"Well what's more important? Security of data or your customers not being able to buy a pair of tights at 3am (which may be mid-afternoon their time)?"
There. Fixed that for you.
If you are using the cloud in a large-capacity way, you are probably providing some sort of service to many people. Movies, music, sales, blah blah. Now you could run this from your server room with a big fat pipe to handle the bandwidth; but one nasty lightning strike or flood or misplaced backhoe or trigger-happy ex-employee could take you offline. Perhaps for good.
I'm no fan of the cloud for personal computing, I prefer my photos to remain on my device; but when it comes to a large business, there may be something to be said for running the services off-site spread across computer units potentially at different sites with the ability to scale up and down according to demand. You can't expect it to be 100% available, you couldn't say the same for your own server room. That said, it is perhaps by way of embarrassing and public cock-ups like this that the system finds itself flailing in the midst of a real life stress test, and once the issues have been identified and solutions devised, may be that much more reliable in the future.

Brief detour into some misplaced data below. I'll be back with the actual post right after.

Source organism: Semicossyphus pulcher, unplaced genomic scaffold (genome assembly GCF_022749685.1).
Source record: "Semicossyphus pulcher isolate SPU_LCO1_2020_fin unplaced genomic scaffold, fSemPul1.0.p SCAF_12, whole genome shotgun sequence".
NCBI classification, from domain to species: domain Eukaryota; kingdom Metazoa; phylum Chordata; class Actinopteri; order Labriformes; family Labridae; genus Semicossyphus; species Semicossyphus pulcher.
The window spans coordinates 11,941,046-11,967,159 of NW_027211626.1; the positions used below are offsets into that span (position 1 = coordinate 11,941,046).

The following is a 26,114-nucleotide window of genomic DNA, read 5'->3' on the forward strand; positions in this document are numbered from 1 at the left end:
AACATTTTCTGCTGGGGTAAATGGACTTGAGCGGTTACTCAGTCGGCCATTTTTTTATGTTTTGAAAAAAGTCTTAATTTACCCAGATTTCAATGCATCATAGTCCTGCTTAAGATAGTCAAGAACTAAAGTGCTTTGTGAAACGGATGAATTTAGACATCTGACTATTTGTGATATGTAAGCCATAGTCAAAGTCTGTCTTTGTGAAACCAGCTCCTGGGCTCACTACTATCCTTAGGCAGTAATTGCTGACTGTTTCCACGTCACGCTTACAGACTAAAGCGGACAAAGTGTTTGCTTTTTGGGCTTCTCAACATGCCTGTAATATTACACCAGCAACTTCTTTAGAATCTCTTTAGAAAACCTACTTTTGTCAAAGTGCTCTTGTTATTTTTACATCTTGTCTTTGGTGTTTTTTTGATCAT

I should remind you that a huge swathes of mainland Europe were plunged into darkness in November 2006 after some Germans switched off a power line to allow a ship to pass (nothing unusual there) which somehow triggered a massive cascade failure - https://en.wikipedia.org/wiki/2006_European_blackout.
Even with well designed systems, things are going to be out of spec and things are going to go wrong. We hope the system is well enough designed to cope, but like a computer crash when the kernel stack is trashed, sometimes the only possible result is a failure. Let's hope for the next time, the situation was identified and is better handled so that it won't bring the whole thing to its knees...